Monday January 21, 2019
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Man nabbed on Pune road – with wife’s severed head


Pune:  In a shocking and gruesome incident here on Friday, a man hacked his wife to death and set out on the roads with her severed head in his hand, police said. He was been arrested.

Ramu Chavan, a resident of Karaj area, had allegedly murdered his wife a few minutes before, suspecting her of infidelity.

After severing her head, limbs and torso, he was walking on the footpath with blood dripping from the head he carried in one hand and an axe in the other when shocked traffic cops accosted him.

Chavan was gently guided to the local police station and later arrested even as a team reached the murder site and recovered the victim’s other body parts.

Chavan’s mental condition is not clear.

Further investigations are underway to determine the exact motives behind the gruesome killing and Chavan’s subsequent behaviour.



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New Australia Bill Gives Police Power to Spy on WhatsApp Messages

The spying powers are limited to only "serious offences" such as preventing terrorism and tackling organised crime in Australia, reported

WhatsApp's moderators should have been able to find these groups and put a stop to them

Australia is mulling a strict law that gives enforcement agencies power to track messages on platforms like WhatsApp and Telegram that offer end-to-end encryption and also to force users to open their smartphones when demanded, a media report said.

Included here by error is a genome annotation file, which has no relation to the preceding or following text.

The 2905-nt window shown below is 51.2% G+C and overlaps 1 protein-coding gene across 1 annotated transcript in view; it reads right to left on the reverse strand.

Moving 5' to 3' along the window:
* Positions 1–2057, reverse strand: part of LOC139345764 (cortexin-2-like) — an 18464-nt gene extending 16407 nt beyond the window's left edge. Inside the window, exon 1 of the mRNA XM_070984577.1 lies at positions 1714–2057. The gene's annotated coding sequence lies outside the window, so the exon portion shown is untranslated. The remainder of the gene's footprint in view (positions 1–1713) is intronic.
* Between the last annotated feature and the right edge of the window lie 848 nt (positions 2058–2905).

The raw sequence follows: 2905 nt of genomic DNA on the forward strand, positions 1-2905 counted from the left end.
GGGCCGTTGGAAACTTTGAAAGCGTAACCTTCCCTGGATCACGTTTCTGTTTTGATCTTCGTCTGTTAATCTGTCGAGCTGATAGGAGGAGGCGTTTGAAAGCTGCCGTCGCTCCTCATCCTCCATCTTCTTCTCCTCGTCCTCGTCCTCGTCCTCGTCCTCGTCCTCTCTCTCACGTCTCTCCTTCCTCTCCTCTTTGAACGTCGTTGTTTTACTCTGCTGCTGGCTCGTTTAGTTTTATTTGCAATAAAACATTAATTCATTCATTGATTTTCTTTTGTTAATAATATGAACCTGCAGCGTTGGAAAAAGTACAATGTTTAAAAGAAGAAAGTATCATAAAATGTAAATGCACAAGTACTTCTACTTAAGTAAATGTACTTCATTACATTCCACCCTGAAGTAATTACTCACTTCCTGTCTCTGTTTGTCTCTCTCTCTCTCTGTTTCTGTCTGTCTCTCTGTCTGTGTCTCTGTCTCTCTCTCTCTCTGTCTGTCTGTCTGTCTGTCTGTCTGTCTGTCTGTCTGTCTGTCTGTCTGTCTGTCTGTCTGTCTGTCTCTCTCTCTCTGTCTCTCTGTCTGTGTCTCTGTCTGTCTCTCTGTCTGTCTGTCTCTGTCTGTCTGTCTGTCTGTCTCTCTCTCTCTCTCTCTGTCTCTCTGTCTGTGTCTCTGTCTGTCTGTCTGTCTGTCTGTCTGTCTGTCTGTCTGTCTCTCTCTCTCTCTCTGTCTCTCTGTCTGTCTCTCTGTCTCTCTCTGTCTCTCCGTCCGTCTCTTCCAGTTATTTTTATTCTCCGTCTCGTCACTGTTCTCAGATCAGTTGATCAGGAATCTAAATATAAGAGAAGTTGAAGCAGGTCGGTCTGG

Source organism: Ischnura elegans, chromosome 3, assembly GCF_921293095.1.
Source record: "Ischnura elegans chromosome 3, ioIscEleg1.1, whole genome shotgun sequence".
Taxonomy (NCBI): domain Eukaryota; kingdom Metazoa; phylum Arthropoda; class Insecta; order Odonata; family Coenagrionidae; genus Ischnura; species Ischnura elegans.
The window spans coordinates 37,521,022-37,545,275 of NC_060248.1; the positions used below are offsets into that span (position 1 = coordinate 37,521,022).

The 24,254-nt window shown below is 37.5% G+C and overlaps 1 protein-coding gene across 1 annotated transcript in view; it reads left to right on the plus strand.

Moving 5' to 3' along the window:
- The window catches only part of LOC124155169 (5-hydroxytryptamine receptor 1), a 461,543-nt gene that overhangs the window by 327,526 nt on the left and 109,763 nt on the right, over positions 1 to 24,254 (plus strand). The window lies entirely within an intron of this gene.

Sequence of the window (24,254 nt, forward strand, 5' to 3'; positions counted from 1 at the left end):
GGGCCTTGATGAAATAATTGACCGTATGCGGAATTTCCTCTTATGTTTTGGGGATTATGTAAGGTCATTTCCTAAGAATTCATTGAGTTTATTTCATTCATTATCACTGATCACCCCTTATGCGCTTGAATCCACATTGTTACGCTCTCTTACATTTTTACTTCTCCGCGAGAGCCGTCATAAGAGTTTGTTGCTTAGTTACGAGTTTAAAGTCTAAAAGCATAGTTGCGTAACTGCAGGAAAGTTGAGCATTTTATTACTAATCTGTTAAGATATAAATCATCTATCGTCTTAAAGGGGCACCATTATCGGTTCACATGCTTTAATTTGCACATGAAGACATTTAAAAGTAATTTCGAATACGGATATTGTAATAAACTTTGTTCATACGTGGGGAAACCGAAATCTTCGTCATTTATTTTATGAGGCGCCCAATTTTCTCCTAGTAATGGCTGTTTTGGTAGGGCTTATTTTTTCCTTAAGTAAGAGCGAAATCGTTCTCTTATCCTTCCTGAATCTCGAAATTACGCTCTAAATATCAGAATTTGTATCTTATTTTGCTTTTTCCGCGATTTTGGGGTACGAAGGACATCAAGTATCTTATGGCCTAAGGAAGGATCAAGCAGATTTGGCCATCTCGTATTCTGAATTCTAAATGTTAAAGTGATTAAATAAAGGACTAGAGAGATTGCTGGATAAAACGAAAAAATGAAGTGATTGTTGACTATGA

The controversial encryption bill comes at a time amid allegations of encrypted platforms facilitating spread of rumours, hate speech and even criminal activities like child trafficking and drugs businesses.

In countries like India messages circulated in WhatsApp have been linked to several lynching cases, forcing the government to ask platform to take suitable preventive action.

But the new Australia bill also raises privacy concerns as under the proposed legislation, the Australian government agencies could compel companies to build spyware.

The proposed laws could force companies to remove electronic protections, assist government agencies in accessing material from a suspect’s device, and in getting technical information such as design specifications to help in an investigation, reported on Wednesday.

WhatsApp on a smartphone device. Pixabay

Critics have slammed the bill for being broad in scope, vague and potentially damaging to the security of the global digital economy, the report said, adding that a Parliamentary Joint Committee on Intelligence and Security has been scrutinising the bill.

The laws will help security agencies nab terrorists, child sex offenders and other serious criminals, Australia’s Attorney-General Christian Porter was quoted as saying.

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About 95 per cent of people currently being surveilled by security agencies are using encrypted messages, he added.

The spying powers are limited to only “serious offences” such as preventing terrorism and tackling organised crime in Australia, reported. (IANS)